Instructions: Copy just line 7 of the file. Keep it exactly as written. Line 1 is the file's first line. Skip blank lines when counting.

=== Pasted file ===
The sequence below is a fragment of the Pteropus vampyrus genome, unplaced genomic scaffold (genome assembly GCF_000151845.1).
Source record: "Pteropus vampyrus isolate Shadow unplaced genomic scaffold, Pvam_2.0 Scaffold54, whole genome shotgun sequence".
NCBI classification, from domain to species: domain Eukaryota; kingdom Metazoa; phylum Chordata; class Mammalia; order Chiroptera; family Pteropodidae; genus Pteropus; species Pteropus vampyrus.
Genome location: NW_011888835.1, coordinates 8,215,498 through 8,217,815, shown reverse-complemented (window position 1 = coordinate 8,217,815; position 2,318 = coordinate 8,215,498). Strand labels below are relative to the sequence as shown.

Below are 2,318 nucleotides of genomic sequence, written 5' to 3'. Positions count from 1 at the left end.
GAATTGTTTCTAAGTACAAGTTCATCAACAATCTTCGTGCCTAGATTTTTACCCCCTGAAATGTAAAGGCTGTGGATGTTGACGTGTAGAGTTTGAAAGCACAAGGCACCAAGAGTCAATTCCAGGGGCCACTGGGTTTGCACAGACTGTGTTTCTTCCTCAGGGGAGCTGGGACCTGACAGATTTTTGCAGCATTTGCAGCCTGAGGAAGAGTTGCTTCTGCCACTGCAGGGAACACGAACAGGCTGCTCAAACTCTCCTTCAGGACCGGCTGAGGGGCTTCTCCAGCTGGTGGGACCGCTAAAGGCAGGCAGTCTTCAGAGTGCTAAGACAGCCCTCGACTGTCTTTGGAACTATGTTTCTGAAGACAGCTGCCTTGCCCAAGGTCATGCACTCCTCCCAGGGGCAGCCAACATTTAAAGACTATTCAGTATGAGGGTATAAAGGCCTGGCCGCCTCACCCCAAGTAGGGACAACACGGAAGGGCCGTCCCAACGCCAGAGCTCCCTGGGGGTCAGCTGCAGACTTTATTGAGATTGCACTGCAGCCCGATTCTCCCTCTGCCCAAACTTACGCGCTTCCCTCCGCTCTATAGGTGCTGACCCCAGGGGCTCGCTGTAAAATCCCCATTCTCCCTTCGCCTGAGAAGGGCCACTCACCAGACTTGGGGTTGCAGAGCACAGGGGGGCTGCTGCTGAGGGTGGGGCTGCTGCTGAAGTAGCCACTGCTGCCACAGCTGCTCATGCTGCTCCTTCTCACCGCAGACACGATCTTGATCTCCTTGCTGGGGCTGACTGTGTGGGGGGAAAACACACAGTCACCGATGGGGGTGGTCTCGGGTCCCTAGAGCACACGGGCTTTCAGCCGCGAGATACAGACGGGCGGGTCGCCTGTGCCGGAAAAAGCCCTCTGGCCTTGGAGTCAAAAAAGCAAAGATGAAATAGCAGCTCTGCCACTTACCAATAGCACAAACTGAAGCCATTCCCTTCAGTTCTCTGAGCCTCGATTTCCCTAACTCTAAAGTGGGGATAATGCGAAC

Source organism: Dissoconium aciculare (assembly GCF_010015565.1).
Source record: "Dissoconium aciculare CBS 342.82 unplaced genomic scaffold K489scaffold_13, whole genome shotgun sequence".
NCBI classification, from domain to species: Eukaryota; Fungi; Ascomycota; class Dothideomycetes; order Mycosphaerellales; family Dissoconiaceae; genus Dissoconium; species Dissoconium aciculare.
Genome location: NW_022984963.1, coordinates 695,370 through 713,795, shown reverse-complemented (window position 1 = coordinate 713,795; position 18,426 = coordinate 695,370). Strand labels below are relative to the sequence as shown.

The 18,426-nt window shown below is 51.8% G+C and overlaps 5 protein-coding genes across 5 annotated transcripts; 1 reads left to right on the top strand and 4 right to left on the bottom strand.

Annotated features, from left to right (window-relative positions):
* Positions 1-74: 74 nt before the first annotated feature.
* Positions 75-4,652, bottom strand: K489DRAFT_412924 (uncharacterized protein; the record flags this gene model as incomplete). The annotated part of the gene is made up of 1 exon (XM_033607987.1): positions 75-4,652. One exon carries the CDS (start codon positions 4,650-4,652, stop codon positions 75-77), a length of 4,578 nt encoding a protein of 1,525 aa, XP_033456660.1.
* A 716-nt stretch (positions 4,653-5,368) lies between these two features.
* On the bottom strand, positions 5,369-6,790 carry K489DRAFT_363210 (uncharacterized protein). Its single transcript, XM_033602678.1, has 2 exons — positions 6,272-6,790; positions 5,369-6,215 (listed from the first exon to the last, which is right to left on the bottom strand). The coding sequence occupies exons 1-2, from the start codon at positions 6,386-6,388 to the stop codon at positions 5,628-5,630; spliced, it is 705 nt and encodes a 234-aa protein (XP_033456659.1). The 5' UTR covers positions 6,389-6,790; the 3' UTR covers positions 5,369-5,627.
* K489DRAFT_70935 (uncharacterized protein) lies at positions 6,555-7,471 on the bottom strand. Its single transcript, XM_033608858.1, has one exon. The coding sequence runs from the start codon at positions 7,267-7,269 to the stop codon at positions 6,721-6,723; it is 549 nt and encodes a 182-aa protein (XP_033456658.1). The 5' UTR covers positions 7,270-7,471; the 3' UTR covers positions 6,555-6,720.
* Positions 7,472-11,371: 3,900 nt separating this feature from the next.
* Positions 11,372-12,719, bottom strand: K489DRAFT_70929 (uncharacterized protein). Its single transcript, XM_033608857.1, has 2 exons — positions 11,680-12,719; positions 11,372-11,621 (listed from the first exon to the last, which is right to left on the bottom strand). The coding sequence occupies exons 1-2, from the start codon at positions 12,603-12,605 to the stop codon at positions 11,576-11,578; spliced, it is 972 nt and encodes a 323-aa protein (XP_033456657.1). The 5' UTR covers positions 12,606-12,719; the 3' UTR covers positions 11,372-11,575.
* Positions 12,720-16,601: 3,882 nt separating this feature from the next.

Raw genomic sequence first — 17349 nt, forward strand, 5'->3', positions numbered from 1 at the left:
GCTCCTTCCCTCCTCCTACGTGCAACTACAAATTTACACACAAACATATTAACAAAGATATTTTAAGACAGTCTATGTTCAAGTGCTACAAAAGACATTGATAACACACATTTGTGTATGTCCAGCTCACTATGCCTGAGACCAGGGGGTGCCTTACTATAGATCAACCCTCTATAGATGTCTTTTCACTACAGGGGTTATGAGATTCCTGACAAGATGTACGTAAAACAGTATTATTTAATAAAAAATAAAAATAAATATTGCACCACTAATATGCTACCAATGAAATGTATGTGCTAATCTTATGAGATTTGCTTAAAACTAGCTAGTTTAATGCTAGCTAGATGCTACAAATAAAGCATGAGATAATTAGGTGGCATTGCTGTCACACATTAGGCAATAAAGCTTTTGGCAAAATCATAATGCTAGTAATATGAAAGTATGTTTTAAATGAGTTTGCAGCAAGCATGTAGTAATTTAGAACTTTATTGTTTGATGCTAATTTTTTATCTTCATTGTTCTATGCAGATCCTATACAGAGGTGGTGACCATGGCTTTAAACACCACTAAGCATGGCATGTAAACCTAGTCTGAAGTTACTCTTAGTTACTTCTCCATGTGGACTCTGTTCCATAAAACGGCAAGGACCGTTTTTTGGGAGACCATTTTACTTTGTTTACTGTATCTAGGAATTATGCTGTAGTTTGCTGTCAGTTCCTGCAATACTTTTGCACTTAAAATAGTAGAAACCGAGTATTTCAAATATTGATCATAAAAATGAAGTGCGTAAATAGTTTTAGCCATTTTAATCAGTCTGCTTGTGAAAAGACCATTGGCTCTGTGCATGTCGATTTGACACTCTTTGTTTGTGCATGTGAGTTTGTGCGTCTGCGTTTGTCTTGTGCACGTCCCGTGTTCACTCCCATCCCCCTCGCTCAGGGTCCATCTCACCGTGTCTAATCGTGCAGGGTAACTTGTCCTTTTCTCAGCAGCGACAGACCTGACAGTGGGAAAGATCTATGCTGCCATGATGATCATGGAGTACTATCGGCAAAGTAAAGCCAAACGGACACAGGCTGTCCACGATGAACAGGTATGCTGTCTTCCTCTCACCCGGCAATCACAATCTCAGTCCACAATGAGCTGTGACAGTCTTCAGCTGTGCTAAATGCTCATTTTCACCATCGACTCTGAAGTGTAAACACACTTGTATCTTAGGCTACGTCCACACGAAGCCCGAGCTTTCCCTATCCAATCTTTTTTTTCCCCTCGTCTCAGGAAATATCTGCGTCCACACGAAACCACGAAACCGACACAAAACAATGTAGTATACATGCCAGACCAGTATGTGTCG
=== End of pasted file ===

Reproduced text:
Source organism: Dissoconium aciculare (assembly GCF_010015565.1).